Putting the power of a cloud-enabled workforce to work has been saved
Putting the power of a cloud-enabled workforce to work
Cloud and the digital workplace journey: Part 2
A blog post by Robin Jones, principal and US Workforce Transformation leader, Deloitte Consulting LLP; Martin Kamen, principal and US Human Capital Cloud leader, Deloitte Consulting LLP; and Diana Kearns-Manolatos, senior manager, Center for Integrated Research, Deloitte Services LP
Keep cloud momentum going by avoiding an adoption plateau
Organizational and workforce alignment is more important than ever to realize meaningful returns from your cloud investment
Organizations across industries and borders are leveraging the power of cloud, AI, and analytics to innovate, scale their business, and gain insights into customers and operations. At the same time, they have learned that focusing solely on technology and applications is not enough to realize the return on investment (ROI) they want from migrating to cloud. To become a cloud-enabled organization and realize its full ROI, best-in-class leaders are looking beyond technology across the organization—and business, technology, and HR leaders all need to be key partners on that journey.
The challenge, however, is what we call the “cloud adoption plateau”—a stall in cloud adoption and true organizational transformation—that limits what organizations are able to achieve with cloud. Organizations may experience this plateau when they move too quickly to migrate work (applications and processes) to the cloud without developing the right operating model, skills, leadership support, and new ways of working. In essence, they haven’t re-architected work for the cloud. These shortfalls have a business cost and an innovation cost – this is where HR leaders have an important opportunity to work with IT and business leaders to help overcome them. That means creating a cloud-enabled organizational structure and workforce that is ready to support the organization’s cloud transformation strategy, close innovation gaps, and enable sustained cloud ROI.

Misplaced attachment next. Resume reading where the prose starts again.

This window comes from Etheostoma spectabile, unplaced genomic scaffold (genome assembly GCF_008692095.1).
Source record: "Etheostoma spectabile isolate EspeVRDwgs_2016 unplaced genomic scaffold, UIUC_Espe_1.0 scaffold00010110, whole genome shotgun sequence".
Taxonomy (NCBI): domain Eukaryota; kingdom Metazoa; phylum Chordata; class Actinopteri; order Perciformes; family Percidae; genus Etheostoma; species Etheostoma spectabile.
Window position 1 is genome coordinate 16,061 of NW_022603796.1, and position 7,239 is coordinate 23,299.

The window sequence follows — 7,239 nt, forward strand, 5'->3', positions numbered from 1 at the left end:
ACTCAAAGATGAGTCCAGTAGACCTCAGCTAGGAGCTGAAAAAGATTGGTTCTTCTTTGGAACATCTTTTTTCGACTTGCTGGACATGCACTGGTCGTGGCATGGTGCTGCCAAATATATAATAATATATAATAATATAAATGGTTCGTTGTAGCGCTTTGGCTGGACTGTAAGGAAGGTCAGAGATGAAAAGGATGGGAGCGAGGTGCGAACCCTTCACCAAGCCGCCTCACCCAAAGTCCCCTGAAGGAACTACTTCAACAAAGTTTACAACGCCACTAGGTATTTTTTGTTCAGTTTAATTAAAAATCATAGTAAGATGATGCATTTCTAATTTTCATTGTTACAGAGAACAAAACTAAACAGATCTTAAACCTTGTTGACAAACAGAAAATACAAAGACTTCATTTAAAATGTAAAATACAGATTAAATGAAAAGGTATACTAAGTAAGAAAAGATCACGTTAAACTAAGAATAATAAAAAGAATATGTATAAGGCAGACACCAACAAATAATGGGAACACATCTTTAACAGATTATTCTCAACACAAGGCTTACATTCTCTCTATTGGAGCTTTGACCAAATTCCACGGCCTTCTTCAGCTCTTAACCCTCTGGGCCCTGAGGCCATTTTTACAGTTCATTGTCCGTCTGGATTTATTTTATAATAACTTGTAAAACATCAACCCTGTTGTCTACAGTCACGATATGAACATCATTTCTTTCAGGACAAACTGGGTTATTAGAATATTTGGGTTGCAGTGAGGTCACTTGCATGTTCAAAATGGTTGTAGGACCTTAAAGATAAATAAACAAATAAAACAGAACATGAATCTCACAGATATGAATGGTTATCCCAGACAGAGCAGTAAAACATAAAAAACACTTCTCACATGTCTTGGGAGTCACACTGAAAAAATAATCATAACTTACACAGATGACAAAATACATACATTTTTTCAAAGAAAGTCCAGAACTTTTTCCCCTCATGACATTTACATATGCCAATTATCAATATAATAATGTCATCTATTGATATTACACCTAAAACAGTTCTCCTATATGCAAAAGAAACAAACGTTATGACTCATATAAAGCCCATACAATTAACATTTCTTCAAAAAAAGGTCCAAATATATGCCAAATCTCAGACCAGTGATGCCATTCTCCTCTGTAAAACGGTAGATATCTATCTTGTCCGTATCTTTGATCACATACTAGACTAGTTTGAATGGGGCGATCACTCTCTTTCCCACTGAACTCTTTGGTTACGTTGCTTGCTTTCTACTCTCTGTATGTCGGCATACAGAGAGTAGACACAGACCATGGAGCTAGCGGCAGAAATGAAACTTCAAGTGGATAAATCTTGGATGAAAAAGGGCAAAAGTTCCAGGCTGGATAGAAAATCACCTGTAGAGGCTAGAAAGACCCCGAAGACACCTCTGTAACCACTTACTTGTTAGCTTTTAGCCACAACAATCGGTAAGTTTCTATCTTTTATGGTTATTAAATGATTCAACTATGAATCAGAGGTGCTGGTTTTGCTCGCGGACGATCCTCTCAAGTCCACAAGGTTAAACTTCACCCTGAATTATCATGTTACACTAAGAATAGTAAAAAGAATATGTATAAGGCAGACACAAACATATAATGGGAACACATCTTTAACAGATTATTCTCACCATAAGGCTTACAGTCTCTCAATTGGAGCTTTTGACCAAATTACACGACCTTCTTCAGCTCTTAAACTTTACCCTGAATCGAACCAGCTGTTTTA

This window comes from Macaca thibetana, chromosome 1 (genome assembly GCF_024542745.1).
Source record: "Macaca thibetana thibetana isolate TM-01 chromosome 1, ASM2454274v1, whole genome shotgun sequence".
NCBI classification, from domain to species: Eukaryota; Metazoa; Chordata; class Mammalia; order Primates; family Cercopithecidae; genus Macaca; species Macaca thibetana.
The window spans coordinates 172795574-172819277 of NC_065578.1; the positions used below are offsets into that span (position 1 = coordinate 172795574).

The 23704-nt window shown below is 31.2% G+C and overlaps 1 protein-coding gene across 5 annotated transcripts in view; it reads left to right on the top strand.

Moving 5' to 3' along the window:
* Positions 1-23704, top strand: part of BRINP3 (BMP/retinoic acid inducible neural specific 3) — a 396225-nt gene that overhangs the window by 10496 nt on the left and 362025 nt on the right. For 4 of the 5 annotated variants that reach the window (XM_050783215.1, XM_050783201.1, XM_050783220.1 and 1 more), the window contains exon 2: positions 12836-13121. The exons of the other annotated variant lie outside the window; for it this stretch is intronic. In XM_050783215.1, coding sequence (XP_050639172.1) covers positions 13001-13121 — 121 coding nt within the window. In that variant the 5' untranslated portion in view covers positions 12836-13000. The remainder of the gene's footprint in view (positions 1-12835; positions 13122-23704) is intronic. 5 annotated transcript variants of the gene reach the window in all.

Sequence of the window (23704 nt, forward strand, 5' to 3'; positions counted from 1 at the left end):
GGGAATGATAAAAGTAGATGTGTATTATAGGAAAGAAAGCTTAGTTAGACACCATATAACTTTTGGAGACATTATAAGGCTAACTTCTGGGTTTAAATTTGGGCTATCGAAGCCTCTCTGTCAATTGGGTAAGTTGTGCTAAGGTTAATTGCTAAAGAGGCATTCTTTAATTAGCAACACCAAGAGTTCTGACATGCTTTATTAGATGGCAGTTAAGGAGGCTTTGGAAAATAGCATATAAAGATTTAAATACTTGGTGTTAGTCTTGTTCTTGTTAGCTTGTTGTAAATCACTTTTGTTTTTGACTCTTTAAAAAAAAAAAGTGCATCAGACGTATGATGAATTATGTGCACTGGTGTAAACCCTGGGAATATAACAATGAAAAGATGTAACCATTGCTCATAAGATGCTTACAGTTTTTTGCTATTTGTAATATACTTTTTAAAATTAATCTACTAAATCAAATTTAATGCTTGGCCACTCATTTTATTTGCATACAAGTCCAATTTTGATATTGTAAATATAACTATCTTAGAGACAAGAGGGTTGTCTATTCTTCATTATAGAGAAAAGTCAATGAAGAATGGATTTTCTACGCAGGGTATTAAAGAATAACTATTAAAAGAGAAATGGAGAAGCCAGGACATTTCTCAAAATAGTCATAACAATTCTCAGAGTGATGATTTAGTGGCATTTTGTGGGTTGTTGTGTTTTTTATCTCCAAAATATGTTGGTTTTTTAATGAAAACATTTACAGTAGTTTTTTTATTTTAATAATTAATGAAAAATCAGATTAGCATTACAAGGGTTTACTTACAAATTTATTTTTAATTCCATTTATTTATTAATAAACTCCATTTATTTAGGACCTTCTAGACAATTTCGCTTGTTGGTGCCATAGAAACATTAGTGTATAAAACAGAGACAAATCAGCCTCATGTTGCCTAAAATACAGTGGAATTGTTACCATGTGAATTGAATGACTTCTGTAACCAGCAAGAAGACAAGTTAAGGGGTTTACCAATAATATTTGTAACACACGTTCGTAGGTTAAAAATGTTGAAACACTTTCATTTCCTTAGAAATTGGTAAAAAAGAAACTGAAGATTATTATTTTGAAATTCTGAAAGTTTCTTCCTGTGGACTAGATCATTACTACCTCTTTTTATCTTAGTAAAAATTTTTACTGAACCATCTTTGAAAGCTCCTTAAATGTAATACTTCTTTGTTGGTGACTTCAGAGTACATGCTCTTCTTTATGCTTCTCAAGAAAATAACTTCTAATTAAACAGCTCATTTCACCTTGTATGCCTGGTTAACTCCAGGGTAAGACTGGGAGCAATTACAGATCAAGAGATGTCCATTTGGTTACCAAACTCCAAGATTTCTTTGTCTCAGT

Cloud ROI requires re-architecting work and organizational transformation
Cloud technology and IT applications are only part of the equation to achieve ROI. Cloud technology and application strategies need to go hand in hand with (1) operating model and workforce transformation in order to effect change across processes, tools, and team structures and (2) the right skills and governance models to support that change.
This new value equation requires HR and IT working together to build the operating model and to understand the roles and skills needed to drive the cloud strategy forward.
Traditional IT roles include software developers, data and analytics engineers, architects, security engineers, and infrastructure engineers. But, there’s a whole class of future roles and skills that organizations will need for the cloud, which includes cloud architects, cloud platform engineers, cloud security engineers, DevOps engineers, site reliability engineers, and others. With cloud a priority for every organization, these workers are in high demand and extremely hard to find, so organizations need to think ahead, mapping current skills against future needs and exploring how to build or buy the skills necessary for their cloud-enabled journey, keeping in mind the skills needed are becoming increasingly integrated across technology functions and are fast-changing.